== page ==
Defining Stock of Insolvent and Bankrupt Corporations 

    BANKRUPTCY & INSOLVENCY 
    by Edward Schnee, CPA, Ph.D., and W. Eugene Seago, J.D., Ph.D.  
    Published September 01, 2013

     

    EXECUTIVE
    SUMMARY

     

    • Photo by iStockphoto/ThinkstockWhen a corporation is insolvent or in bankruptcy, stock options and debt obligations of the corporation may be treated as stock for certain purposes, or stock of the corporation may be treated as not being stock.
    • When a corporation is undergoing a bankruptcy reorganization, the creditors may be treated as shareholders of the corporation if they are able to exercise effective control over the corporation.
    • Temporary regulations set out the rules for when, for purposes of determining a
      Sec. 382 ownership change, options or debt of a loss corporation will be treated as stock and stock of a corporation will not be treated as stock.
    • For purposes of Sec. 382, preferred stock as defined in Sec. 1504(a)(4) is not treated as stock.

    Usually attorneys and accountants can identify those financial instruments that qualify as corporate stock and then apply the appropriate tax rules. The decision becomes more complicated if the corporation is insolvent or in bankruptcy. For example, in these situations debt may be treated as stock, which can lead to unexpected outcomes. This article discusses the special rules and issues surrounding the classification of stock ownership of those corporations.

    Definition of Stock

    Sec. 7701(a)(3) states: “The term ‘corporation’ includes associations, joint-stock companies, and insurance companies.” This is followed by Sec. 7701(a)(7), which defines stock. It states: “The term ‘stock’ includes shares in an association, joint-stock company, or insurance company.”

    These very general provisions caused the Ninth Circuit in Affiliated Government Employees Distribution Co.1 to conclude that Congress did not specifically define the term stock. As a result, the court adopted the following general definition of stock:

    the interest or right which the owner who is called the “shareholder” or “stockholder” has in the management of the corporation, and in its surplus profits, and, on dissolution in all of its assets remaining after the payment of its debts.2

    Comparing the attributes listed above with the ones contained in the instrument in question, the court concluded the item at issue was not stock because of the absence of some of the stated attributes. However, the court also stated that the absence of one or more of these attributes does not mandate that the instrument not be stock.

    In Stockton,3 the appeals court described stock as providing the owner with rights to a corporation’s management, profits, and assets. These are the same attributes listed by the Ninth Circuit in Affiliated Government Employees. Based on these cases, an instrument will usually be considered stock if it shares in the corporation’s profits and its assets in liquidation.

    This rule does not always apply. In Paulsen,4 the Supreme Court had to decide if the passbook savings account and certificate of deposit (CD) received in a merger of a stock savings and loan association into a mutual savings and loan association qualified as stock. The Court noted that the savings account and CD were entitled to a share of dividends and assets in liquidation. However, the Court decided that these items had minimal value because a reasonable person would not have purchased them for more than their face amount. The Court concluded that they did not qualify as stock—just because an instrument contains the attributes of stock does not make it stock if these attributes have minimal value.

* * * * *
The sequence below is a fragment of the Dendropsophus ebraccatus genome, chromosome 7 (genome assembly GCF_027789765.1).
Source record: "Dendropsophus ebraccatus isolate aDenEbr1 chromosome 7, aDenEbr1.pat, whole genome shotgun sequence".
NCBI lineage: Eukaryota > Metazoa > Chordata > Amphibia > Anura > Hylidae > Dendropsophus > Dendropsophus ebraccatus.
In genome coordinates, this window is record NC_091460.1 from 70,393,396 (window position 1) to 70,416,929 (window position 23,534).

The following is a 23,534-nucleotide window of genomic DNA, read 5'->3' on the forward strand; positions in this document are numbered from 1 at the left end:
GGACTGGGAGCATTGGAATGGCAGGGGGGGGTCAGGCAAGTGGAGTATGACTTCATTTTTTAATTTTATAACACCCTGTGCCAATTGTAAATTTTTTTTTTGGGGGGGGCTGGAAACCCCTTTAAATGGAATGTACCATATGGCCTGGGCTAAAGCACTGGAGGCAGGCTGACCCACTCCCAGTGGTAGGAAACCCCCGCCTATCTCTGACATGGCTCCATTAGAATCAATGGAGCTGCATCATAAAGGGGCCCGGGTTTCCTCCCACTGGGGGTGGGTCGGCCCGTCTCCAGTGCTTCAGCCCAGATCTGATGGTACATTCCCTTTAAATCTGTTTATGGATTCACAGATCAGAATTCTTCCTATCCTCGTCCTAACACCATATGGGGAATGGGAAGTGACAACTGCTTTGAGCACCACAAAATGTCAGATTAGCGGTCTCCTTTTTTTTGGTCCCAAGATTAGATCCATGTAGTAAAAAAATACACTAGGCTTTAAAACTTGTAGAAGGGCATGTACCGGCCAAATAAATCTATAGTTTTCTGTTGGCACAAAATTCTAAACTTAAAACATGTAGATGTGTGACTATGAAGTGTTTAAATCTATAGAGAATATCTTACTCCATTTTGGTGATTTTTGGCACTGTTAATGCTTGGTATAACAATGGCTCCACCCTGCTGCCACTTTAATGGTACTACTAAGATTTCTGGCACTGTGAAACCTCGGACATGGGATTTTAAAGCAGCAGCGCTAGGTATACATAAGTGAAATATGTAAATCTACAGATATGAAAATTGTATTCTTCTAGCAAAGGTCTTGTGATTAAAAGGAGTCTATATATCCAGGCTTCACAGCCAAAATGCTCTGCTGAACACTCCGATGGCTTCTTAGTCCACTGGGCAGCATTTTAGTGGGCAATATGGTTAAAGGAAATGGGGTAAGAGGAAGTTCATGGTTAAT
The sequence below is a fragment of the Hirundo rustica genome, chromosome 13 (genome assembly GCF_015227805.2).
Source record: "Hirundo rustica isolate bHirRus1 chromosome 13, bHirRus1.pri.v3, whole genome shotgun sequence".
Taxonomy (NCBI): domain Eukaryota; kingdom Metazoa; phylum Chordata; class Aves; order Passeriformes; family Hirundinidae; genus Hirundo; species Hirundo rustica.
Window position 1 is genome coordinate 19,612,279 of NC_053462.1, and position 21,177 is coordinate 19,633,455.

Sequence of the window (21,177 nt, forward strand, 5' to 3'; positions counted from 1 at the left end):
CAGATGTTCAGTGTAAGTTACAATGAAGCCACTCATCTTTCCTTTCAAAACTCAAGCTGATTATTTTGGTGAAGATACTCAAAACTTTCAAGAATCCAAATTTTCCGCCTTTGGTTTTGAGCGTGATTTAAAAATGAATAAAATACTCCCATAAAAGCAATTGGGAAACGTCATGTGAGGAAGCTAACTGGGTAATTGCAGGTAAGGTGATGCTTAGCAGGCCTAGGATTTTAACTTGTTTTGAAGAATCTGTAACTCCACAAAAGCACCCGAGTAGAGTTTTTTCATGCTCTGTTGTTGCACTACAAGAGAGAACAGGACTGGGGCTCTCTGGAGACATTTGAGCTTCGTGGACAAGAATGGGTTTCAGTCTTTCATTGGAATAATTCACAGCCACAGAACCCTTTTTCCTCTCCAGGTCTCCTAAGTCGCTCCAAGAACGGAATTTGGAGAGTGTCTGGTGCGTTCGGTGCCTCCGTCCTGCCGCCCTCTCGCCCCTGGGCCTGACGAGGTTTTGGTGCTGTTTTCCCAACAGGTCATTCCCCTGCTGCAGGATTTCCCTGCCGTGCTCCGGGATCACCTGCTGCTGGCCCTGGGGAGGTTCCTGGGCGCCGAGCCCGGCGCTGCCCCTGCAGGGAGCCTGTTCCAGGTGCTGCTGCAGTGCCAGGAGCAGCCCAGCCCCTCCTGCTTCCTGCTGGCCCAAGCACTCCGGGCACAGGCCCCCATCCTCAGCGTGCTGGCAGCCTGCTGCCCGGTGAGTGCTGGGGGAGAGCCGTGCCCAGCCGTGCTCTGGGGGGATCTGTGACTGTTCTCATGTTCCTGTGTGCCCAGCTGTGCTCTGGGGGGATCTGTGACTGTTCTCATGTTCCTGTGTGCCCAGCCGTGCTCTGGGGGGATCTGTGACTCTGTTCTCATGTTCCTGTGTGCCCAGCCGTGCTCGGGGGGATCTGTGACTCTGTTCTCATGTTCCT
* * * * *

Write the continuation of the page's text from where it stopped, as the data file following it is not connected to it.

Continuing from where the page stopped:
Nonstock Treated as Stock

    There have been situations in which stock options and debt have been treated as stock. The characterization can depend on the instrument as well as the type of transaction (e.g., reorganization and ownership change) that occurred.

    Options

    Stock options are generally defined as a financial instrument that gives the holder the right to buy or sell a specific number of shares of a specific corporation at a stated price and by a stated date. As a general rule, stock rights and options are not included in the definition of stock. Regs. Sec. 1.351-1(a)(1)(ii) states that stock rights and warrants are not stock for purposes of Sec. 351. The Tax Court in Bateman5 and the Second Circuit in Gordon6 ruled that stock rights and warrants are not stock for purposes of Sec. 354. More recently, the Tax Court in Gantner7 ruled that stock options were not stock for purposes of the Sec. 1091 short-sale rule.8 In 2010, the Tax Court cited Gantner as authority for rejecting a taxpayer’s attempt to treat a stock option as stock for purposes of Sec. 1202.9 This decision was recently affirmed by the Ninth Circuit.10

    However, there are situations in which options will be treated as stock. In Rev. Rul. 82-150,11 B formed a corporation by contributing $100,000 in exchange for 100% of its stock. B sold an option to purchase all the stock to A for $70,000. The option price was $30,000. The ruling concludes that A was the real owner of the corporation since A bears the risk of ownership. The IRS cited this revenue ruling as authority for concluding warrants were stock in Letter Ruling 974702112 and Field Service Advice (FSA) 200201012.13 In the letter ruling, the warrants had a minimal exercise price ($0.01). In the FSA, the warrants were so deep in the money that the IRS concluded that the holders of the warrants were the only ones who would gain or lose from the corporation’s appreciation or depreciation. Based on the above cases and rulings, options are not equity unless the holder bears the benefits and detriments of owning the corporation.